At end-of-life, current design makes disassembly difficult, including the use of proprietary screws and glued in batteries; therefore, smartphones are often shredded and sent for smelting when “recycled.” Given the small amounts of a wide diversity of materials and substances in small devices, smelting is inefficient, or ineffective, at recovering many of the materials.
The recent recall of Samsung’s overheating and explosive Galaxy Note 7 phones is a prime example of the problems with the current production model — rushed design and production cycles can lead to costly mistakes. After investigating, the company attributed the battery flaws in part to accelerated production efforts to outpace competitors. Recalling the phones was the right choice. But now Samsung needs to decide what to do with the 4.3 million handsets.
Since November 2016, we’ve been calling on the company to reuse and recycle phones. To date, Samsung has not revealed its plan. Join us in calling on Samsung to recycle these phones and commit to making phones in the future that can be easily repaired, reused, and recycled.
Sign the petition to Samsung!
Despite the many challenges that confront it, the IT sector is well positioned to fix these problems and set an example for all industries by moving from a linear to a circular production model — one that reuses precious raw materials.
As IT companies have shown again and again, technology and creativity can be used as powerful forces to disrupt outdated business models. Leading IT companies can become the greatest advocates for a circular production model and a renewably powered future. The brightest designers can create toxic-free gadgets to last, be repairable, and ultimately be transformed into something new.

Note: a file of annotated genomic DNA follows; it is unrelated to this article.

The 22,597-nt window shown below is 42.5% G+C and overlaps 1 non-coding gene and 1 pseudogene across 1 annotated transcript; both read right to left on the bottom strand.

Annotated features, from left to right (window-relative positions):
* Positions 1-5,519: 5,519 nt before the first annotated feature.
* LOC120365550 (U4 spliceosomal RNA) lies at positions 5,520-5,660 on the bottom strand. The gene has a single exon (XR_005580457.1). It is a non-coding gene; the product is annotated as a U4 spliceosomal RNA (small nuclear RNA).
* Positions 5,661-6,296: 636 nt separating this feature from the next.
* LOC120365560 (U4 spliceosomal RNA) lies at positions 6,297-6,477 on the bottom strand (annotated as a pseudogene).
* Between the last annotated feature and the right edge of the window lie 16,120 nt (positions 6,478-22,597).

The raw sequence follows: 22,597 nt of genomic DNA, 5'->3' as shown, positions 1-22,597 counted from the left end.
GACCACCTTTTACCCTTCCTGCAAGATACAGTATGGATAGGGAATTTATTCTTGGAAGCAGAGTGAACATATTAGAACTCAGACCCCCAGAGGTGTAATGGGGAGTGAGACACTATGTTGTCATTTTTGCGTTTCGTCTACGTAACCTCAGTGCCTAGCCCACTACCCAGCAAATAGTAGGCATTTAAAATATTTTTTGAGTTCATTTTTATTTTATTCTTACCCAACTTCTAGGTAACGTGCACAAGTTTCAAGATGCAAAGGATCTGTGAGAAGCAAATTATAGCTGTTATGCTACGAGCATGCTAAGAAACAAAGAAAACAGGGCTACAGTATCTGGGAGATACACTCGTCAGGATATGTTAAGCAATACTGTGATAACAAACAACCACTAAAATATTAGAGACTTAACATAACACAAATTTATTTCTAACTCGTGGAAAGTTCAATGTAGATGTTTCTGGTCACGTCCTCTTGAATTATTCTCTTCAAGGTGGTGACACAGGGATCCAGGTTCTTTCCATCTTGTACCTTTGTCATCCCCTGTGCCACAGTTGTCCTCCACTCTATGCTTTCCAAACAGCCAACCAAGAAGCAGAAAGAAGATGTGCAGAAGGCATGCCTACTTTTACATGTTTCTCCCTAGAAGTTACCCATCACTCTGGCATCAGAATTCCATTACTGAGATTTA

Elizabeth Jardim is Senior Corporate Campaigner at Greenpeace USA
Our smartphone addiction is costing the earth
Overall, a smartphone handset consists of around 40% metals (predominantly copper, gold, platinum, silver and tungsten), 40% plastics and 20% ceramics and trace materials. According to the Minerals Education Coalition, a baby born in the US today will use up 539 lbs of zinc, 903 lbs of lead and 985 lbs of copper during his or her lifetime, not just in phones but in other gadgets and appliances too. In terms of environmental drain from every smartphone that’s made, you can add the oil used to produce plastics, the sand used to produce glass, and so on.
Mining for smartphones: the true cost of tin
Friends of the Earth
Tin used in some of the best-selling brands of smartphones is almost certainly linked to the devastation of forests, farmland, coral reefs and communities in Indonesia, according to a new report ‘Mining for Smartphones: the True Cost of Tin’ from Friends of the Earth. The investigation links destructive mining techniques in Bangka, Indonesia, to products in Europe, and is released as the European Commission prepares to publish new draft legislation that will force companies to report on their non-financial impacts.
For metals of the smartphone age, no Plan B
Kevin Dennehy, Yale News
In a comprehensive analysis, a team of researchers from the Yale School of Forestry & Environmental Studies (F&ES) evaluated how all 62 metals or metalloids on the periodic table of elements are used in consumer products, and the extent to which each of those metals could be replaced if reserves dwindle or supplies become unreliable. According to their findings, not one metal has an “exemplary” substitute for all of its major uses. And for a dozen metals, potential substitutes for each of their primary uses are either inadequate or do not exist at all, according to the study.